The ancient capital Hoa Lu in the northern province of Ninh Binh, the backdrop for the upcoming Hollywood movie “Kong: Skull Island”, has enchanted visitors with its picturesque landscape, temples and pagodas. Two of its more memorable sites are Am Tien Pagoda and Cave.
A visit to Am Tien Cave, about 100km from Ha Noi, is like a journey back through Viet Nam’s history. This was the location where King Dinh Tien Hoang (who reigned from 968 to 979) raised tigers, built execution ground and also where the dowager Empress Duong Van Nga (reign 979-980) led a religious life in her old age.
King Dinh Tien Hoang is known for his dedication to his subjects but also for his strictness toward criminals.
One day, after discovering a neglected cave located in the centre of a mountain, he asked his warriors to turn it into a tiger breeding place where the most dangerous criminals would be locked up with the beasts. However, those who managed to escape from the beasts and this cruel punishment, would have their crimes absolved.
At the same time, the King assigned martial arts master Truong Ma Ni and his son, Truong Ma Son, to transform the cave into execution grounds.
On the foot of the mountain on which Am Tien Cave is situated, there is a pond where the King used to raise giai (turtles), which is also the name of the pond. The water is crystal clear, allowing visitors to see its bottom with lots of water plants that give it its unique green colour. The image of a pagoda roof reflected on the green transparent water paints a peaceful picture.
The area around the Cave seems isolated, enveloped as it is by high mountains. The surrounding scenery is both imposing and poetic, seeming to bear a mysterious and sorrowful aura of the past.
In the past, visitors had to walk past a small gate located halfway up the mountain, then follow a small path along the Giai Pond in order to reach Am Tien Cave. However, the local authority recently opened a tunnel running through the mountain into the valley and upgraded the path so visitors can now drive cars or motorbikes to the foot of the mountain where the cave is located.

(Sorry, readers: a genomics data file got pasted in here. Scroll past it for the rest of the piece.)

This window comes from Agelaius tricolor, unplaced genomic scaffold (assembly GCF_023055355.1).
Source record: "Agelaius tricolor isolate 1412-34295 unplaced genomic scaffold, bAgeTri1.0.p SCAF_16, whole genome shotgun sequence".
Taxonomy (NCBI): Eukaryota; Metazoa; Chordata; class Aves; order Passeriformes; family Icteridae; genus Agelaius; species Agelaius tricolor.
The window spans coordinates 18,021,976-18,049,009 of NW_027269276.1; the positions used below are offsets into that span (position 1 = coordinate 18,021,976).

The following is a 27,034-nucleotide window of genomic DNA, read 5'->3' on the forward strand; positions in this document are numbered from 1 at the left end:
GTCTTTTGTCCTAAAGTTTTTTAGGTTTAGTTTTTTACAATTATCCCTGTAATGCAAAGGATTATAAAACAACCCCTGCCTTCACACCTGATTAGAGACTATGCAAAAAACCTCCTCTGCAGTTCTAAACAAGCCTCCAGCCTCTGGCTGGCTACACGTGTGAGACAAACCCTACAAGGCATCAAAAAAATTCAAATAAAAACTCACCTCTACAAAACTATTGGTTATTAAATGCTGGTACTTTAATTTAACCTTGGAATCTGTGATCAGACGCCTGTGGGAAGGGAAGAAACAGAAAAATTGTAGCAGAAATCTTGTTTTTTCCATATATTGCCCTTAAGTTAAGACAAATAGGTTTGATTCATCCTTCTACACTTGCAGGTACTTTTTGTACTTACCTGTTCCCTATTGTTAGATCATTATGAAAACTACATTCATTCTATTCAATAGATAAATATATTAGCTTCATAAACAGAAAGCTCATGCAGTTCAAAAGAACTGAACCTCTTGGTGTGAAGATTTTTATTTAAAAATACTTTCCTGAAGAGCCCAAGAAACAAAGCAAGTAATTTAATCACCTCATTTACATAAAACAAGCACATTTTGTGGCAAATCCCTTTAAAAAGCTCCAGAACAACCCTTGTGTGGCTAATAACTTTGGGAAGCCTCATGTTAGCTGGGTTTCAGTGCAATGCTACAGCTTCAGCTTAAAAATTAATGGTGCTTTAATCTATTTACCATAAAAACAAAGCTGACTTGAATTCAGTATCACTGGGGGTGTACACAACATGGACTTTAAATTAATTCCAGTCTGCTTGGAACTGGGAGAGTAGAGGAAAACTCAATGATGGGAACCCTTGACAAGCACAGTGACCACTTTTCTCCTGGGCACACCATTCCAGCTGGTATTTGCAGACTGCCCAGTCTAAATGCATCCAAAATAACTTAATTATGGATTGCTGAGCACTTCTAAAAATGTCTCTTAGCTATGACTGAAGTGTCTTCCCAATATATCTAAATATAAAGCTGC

From afar, the cave has the shape of a dragon’s mouth, so it is also called Dragon Cave. From the foot the mountain, visitors continue their trip, walking up 205 stone steps carved into the mountainside.
The entrance of the cave is about 20 metres wide and 30m deep. Despite the effects of time, the pagoda bell and the three ancient stone stele on which are engraved the names of those who helped build the pagoda are still well preserved at its entrance.
To the right of Am Tien Cave is a pagoda dating back more than 1,000 years. Dowager Empress Duong Van Nga chose the pagoda as a place to lead a religious life after she had help Dinh and Le kings fight against Chinese invaders and became enlightened.
The pagoda maintains its unique religious structure. In front are two imposing statues of two Buddhist Gods guarding the gate, as well as a word-of-mouth poem that partially summarises dowager Empress Duong Van Nga’s life and career engraved on a stone cliff.
According to nun Thich Dam An, Am Tien Pagoda worships Buddhas, renowned figures of the Dinh Dynasty and the dowager empress.
Despite the years that have passed and the humid condition of the cave, the statues have miraculously suffered no damage – a mystery perhaps best explained by the sacred Buddhas themselves?
After burning incense to pay tribute to the historic figures, visitors can take a leisurely walk around the pagoda to contemplate its unique structure, or take a break in front of the cave to enjoy the stunning view of the valley below. Those interested to stories about the mysteries or historical myths associated with this sacred location can talk to the locals or nuns.
With its mysterious and wild landscape, Am Tien Cave is one of the slices of heaven on earth with which Ninh Binh Province has been endowed. Many have visited the cave not only to immerse themselves in nature and to worship Buddha, but more importantly to seek peace of mind.